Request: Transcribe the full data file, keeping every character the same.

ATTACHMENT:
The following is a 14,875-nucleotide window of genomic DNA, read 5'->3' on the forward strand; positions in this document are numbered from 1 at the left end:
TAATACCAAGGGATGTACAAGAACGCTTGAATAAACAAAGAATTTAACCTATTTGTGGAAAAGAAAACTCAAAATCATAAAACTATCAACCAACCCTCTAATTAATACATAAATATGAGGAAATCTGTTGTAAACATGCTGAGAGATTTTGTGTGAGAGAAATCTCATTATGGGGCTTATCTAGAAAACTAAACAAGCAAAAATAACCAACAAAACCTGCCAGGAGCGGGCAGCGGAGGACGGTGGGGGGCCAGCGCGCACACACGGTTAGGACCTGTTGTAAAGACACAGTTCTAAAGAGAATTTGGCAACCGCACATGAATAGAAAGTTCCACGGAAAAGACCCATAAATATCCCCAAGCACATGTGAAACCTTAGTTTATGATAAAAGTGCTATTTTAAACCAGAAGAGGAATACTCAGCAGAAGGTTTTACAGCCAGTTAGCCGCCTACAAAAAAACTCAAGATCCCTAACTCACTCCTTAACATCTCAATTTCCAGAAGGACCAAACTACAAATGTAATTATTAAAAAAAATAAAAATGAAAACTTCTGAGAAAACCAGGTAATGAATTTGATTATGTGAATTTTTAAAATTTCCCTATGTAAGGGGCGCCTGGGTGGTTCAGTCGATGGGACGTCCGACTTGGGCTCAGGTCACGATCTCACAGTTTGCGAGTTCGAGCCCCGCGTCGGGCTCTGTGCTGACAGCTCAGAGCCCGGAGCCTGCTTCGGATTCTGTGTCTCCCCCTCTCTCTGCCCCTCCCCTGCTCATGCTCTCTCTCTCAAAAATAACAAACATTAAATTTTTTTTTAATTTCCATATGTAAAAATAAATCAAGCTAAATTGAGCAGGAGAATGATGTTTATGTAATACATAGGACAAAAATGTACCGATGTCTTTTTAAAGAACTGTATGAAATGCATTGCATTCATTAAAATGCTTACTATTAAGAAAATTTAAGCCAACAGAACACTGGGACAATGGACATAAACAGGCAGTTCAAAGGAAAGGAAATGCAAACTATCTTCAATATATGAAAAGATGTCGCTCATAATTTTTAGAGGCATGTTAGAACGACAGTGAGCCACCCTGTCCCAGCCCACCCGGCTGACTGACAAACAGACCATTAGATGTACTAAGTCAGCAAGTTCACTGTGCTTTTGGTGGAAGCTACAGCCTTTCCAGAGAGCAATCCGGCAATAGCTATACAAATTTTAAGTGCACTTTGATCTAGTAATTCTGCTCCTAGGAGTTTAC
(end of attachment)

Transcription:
The following is a 14,875-nucleotide window of genomic DNA, read 5'->3' on the forward strand; positions in this document are numbered from 1 at the left end:
TAATACCAAGGGATGTACAAGAACGCTTGAATAAACAAAGAATTTAACCTATTTGTGGAAAAGAAAACTCAAAATCATAAAACTATCAACCAACCCTCTAATTAATACATAAATATGAGGAAATCTGTTGTAAACATGCTGAGAGATTTTGTGTGAGAGAAATCTCATTATGGGGCTTATCTAGAAAACTAAACAAGCAAAAATAACCAACAAAACCTGCCAGGAGCGGGCAGCGGAGGACGGTGGGGGGCCAGCGCGCACACACGGTTAGGACCTGTTGTAAAGACACAGTTCTAAAGAGAATTTGGCAACCGCACATGAATAGAAAGTTCCACGGAAAAGACCCATAAATATCCCCAAGCACATGTGAAACCTTAGTTTATGATAAAAGTGCTATTTTAAACCAGAAGAGGAATACTCAGCAGAAGGTTTTACAGCCAGTTAGCCGCCTACAAAAAAACTCAAGATCCCTAACTCACTCCTTAACATCTCAATTTCCAGAAGGACCAAACTACAAATGTAATTATTAAAAAAAATAAAAATGAAAACTTCTGAGAAAACCAGGTAATGAATTTGATTATGTGAATTTTTAAAATTTCCCTATGTAAGGGGCGCCTGGGTGGTTCAGTCGATGGGACGTCCGACTTGGGCTCAGGTCACGATCTCACAGTTTGCGAGTTCGAGCCCCGCGTCGGGCTCTGTGCTGACAGCTCAGAGCCCGGAGCCTGCTTCGGATTCTGTGTCTCCCCCTCTCTCTGCCCCTCCCCTGCTCATGCTCTCTCTCTCAAAAATAACAAACATTAAATTTTTTTTTAATTTCCATATGTAAAAATAAATCAAGCTAAATTGAGCAGGAGAATGATGTTTATGTAATACATAGGACAAAAATGTACCGATGTCTTTTTAAAGAACTGTATGAAATGCATTGCATTCATTAAAATGCTTACTATTAAGAAAATTTAAGCCAACAGAACACTGGGACAATGGACATAAACAGGCAGTTCAAAGGAAAGGAAATGCAAACTATCTTCAATATATGAAAAGATGTCGCTCATAATTTTTAGAGGCATGTTAGAACGACAGTGAGCCACCCTGTCCCAGCCCACCCGGCTGACTGACAAACAGACCATTAGATGTACTAAGTCAGCAAGTTCACTGTGCTTTTGGTGGAAGCTACAGCCTTTCCAGAGAGCAATCCGGCAATAGCTATACAAATTTTAAGTGCACTTTGATCTAGTAATTCTGCTCCTAGGAGTTTAC